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Truck Classification Explained

Ford Super Duty trucks at a job site
In the U.S., trucks are organized into eight classes, with Class 2 having two subdivisions. Class 1-3 trucks are light-duty, Class 4-6 trucks are medium-duty, and Class 7-8 are considered heavy-duty. If you’re wondering how light-duty vs. medium-duty trucks compare, or how medium-duty vs. heavy-duty trucks compare, we’ve listed the numbers below for your reference. Read on to learn more about truck classification and the role gross vehicle weight rating plays in categorizing different types of trucks.


What is Gross Vehicle Weight Rating (GVWR)?

The GVWR of a truck determines its class. When you compare light-duty vs. heavy-duty trucks, for example, you’ll notice that heavy-duty Class 8 trucks have the heaviest GVWR, while light-duty Class 1 trucks have the lightest. GVWR is a vehicle’s maximum weight, which includes payload capacity (i.e. passengers and cargo). Essentially, GVWR is the maximum amount of weight a vehicle can safely handle. Typically, the GVWR can be found on a placard on the driver-side door.

Chevrolet commercial vehicles

Truck Classification Based on GVWR

What’s the GVWR for each class? Look below for the GVWR ranges per class, as well as examples of popular light, medium, and heavy-duty models:

Class 1

  • GVWR: 0 to 6,000 pounds
  • Model Example/s: Ford Ranger

Class 2 (2A & 2B)

  • GVWR: 6,001 to 10,000 pounds
  • Model Example/s: See below.
  • Important Note: Class 2 is subdivided into 2A (6,001-8,500 pounds) and 2B (8,501-10,000 pounds). Examples of a Class 2A truck include the Ford F-150, RAM 1500, and Chevrolet 1500, while the Chevy Silverado 2500, RAM 2500, and Ford F-250 are Class 2B.

Class 3

  • GVWR: 10,001 to 14,000 pounds
  • Model Example/s: RAM 3500, Chevy Silverado 3500, Ford F-350, and Ford F-450

Class 4

  • GVWR: 14,001 to 16,000 pounds
  • Model Example/s: RAM 4500, Ford F-450 (chassis cab)

Class 5

  • GVWR: 16,001 to 19,500 pounds
  • Model Example/s: RAM 5500 and Ford F-550

Class 6

  • GVWR: 19,501 to 26,000 pounds
  • Model Example/s: Ford F-650

Class 7

  • GVWR: 26,001 to 33,000 pounds
  • Model Example/s: Ford F-750

Class 8

  • GVWR: Over 33,000 pounds
  • Model Example/s: Tractor-trailer

Light-Duty vs. Medium-Duty vs. Heavy-Duty Trucks

Light-Duty Trucks

Class 1-3 trucks are considered light-duty. Class 2A trucks, such as the Silverado 1500, are categorized as light-duty, while Class 2A models like the RAM 2500 are sometimes referred to as light heavy-duty.

Medium-Duty Trucks

Class 4-6 trucks are considered medium-duty.

Heavy-Duty Trucks

Class 7-8 trucks are considered heavy-duty. Keep in mind that regulations on what you’re legally allowed to drive or tow with a CDL license depends on the state. Generally, at least a class B license is required to operate a Class 7-8 truck.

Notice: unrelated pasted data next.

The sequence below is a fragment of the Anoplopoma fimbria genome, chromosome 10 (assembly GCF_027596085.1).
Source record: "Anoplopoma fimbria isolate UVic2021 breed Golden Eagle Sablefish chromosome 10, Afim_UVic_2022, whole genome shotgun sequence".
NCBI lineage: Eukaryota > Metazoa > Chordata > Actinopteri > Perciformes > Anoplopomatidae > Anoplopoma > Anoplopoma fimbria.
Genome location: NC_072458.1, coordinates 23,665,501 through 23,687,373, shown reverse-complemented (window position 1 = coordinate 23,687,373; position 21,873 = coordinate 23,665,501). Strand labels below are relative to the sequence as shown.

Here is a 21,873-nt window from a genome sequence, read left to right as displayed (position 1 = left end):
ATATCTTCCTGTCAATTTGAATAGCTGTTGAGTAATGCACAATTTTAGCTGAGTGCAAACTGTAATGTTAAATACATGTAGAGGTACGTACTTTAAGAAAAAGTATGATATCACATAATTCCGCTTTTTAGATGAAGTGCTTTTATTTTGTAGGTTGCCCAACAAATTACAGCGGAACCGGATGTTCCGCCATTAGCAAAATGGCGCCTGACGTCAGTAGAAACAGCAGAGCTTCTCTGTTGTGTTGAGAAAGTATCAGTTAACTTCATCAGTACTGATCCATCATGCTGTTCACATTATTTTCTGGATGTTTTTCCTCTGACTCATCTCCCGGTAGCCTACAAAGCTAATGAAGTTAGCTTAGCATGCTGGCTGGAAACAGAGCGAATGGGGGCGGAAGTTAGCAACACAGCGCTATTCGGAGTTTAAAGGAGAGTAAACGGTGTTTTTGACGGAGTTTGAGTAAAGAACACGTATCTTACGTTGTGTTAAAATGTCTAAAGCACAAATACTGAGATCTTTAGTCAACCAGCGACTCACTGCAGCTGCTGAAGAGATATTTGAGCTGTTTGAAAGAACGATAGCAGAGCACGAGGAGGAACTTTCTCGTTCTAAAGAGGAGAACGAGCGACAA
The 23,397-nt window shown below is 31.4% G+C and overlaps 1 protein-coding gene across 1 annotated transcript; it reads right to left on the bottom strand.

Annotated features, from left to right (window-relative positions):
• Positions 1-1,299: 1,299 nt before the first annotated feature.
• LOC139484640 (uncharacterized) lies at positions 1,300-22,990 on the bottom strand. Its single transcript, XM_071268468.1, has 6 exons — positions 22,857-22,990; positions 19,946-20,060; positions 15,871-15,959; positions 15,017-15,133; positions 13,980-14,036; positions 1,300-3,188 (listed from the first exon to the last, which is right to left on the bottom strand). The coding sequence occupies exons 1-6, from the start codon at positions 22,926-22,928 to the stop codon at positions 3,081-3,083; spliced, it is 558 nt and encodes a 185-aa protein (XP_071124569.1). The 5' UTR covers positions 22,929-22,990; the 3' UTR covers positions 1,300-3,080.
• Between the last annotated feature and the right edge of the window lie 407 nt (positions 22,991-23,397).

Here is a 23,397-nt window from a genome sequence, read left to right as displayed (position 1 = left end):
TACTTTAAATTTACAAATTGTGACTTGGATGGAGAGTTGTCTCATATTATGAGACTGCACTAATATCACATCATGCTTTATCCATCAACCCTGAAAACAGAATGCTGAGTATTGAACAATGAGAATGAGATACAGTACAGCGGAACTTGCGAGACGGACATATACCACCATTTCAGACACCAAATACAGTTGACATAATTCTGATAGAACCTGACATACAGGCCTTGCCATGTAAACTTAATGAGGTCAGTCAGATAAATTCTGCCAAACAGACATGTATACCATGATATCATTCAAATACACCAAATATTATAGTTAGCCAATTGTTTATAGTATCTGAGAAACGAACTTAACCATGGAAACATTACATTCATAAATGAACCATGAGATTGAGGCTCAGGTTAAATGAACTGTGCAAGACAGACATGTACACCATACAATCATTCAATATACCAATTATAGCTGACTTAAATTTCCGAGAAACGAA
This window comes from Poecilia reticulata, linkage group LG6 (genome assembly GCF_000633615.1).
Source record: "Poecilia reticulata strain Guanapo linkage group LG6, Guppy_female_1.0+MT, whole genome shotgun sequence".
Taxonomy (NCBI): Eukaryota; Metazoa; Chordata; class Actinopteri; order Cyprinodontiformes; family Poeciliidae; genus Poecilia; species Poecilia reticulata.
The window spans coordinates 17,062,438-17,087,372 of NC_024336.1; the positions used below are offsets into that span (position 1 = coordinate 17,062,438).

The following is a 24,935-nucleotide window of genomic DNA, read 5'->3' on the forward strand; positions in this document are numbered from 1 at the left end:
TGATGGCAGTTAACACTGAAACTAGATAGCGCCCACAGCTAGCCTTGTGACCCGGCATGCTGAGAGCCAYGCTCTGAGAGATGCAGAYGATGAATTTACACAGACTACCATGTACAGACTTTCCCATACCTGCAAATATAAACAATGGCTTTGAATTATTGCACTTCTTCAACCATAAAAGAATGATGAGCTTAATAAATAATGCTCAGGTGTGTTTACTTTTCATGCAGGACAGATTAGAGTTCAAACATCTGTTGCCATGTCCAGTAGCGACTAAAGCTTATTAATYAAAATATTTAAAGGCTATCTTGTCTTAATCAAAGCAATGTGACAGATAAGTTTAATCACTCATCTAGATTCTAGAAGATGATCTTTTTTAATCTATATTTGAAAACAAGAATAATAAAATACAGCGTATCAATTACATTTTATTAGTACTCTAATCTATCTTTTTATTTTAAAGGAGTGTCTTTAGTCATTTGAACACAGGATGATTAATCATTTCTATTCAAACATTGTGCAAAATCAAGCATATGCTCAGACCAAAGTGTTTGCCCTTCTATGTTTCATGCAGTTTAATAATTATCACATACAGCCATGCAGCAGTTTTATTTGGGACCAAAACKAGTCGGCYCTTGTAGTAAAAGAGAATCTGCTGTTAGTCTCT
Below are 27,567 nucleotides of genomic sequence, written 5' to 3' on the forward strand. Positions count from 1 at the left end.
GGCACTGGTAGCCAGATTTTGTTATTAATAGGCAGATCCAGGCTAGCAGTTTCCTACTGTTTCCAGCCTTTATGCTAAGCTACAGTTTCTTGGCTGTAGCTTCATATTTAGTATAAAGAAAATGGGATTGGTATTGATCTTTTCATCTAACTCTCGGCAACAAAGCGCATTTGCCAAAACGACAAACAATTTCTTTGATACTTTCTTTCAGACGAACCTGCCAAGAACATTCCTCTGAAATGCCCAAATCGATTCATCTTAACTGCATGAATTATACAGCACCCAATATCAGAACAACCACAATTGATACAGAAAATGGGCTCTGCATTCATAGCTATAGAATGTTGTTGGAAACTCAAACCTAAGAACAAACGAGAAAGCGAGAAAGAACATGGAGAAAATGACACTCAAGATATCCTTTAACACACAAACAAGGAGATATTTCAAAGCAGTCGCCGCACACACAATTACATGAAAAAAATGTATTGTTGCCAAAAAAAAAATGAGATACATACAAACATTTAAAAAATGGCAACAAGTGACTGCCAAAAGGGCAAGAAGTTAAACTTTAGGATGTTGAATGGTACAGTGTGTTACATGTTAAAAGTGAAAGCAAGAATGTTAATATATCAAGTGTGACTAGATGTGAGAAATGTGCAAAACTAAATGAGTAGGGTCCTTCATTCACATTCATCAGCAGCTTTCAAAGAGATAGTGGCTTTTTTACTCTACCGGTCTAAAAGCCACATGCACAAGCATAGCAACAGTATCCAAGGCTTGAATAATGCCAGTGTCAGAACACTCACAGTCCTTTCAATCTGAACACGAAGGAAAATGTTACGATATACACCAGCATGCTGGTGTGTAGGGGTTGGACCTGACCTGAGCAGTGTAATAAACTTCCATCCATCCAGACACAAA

Beyond GVWR: Commercial Truck Weights & Measures

  • Curb Weight:

    Essentially, this figure tells you how much a commercial truck weighs when it rolls off the factory floor. It includes the weight of a full tank of fuel and all standard equipment, but not the weight of passengers, cargo, or optional equipment.

  • Payload Capacity:

    “Payload” refers to the weight that a truck is carrying, in the bed as well as in the cabin. Once you know your truck’s GVWR, you can calculate its payload capacity by subtracting the curb weight from the GVWR. For example, if your truck has a GVWR of 7,000 pounds and a curb weight of 5,000 pounds, then you can safely take on a maximum of 2,000 pounds.

  • Gross Combined Weight Rating (GCWR):

    So far, we’ve talked about commercial truck weights when all cargo is loaded into the truck itself, rather than towed in a trailer. The GCWR tells you how much a truck can handle when the weight of a trailer and its cargo are included.

  • Tongue Weight:

    If you’re towing, you will also need to account for the static force exhibited by the trailer tongue on the hitch ball. This will translate into some extra weight added to your total.

Light Duty Commercial Truck Weights: Classes 1–2

Many light duty trucks aren’t actually used for commercial purposes, but these models can hold their own on the job. Class 1-3 trucks are considered light duty. Note that while class 2A trucks, such as the Silverado 1500, are categorized as light duty, Class 2A models like the RAM 2500 are sometimes referred to as light heavy-duty.

Medium Duty Commercial Truck Weights: Classes 4–6

If your business requires a commercial truck for a specific application, this is where you’ll find the versatility you need. The medium duty class includes a wide range of vehicle types, from landscaping dump trucks to box trucks for delivery.

Heavy Duty Commercial Truck Weights: Classes 7–8

Class 7-8 trucks are considered heavy-duty. Keep in mind that regulations on what you’re legally allowed to drive or tow with a CDL license depends on the state. Generally, at least a class B license is required to operate a Class 7-8 truck. Examples of commercial heavy duty trucks include 3-axle tractor-trailer tractors and single-unit dump trucks with a GVWR of over 33,000 pounds.

Shop for New & Used Trucks of All Classes at Badger Truck & Auto Group 

Do you have additional questions about truck classification? Or, are you shopping for a new or pre-owned work truck for job sites around Chicago? Badger Truck & Auto Group can help! Contact us online or call us at 414-344-9500 to learn more about light, medium, and heavy-duty trucks and their differences, or to schedule a test drive with a specific model. While you’re here, be sure to check out our new vehicle specials and pre-owned specials for great offers on high-quality work trucks.


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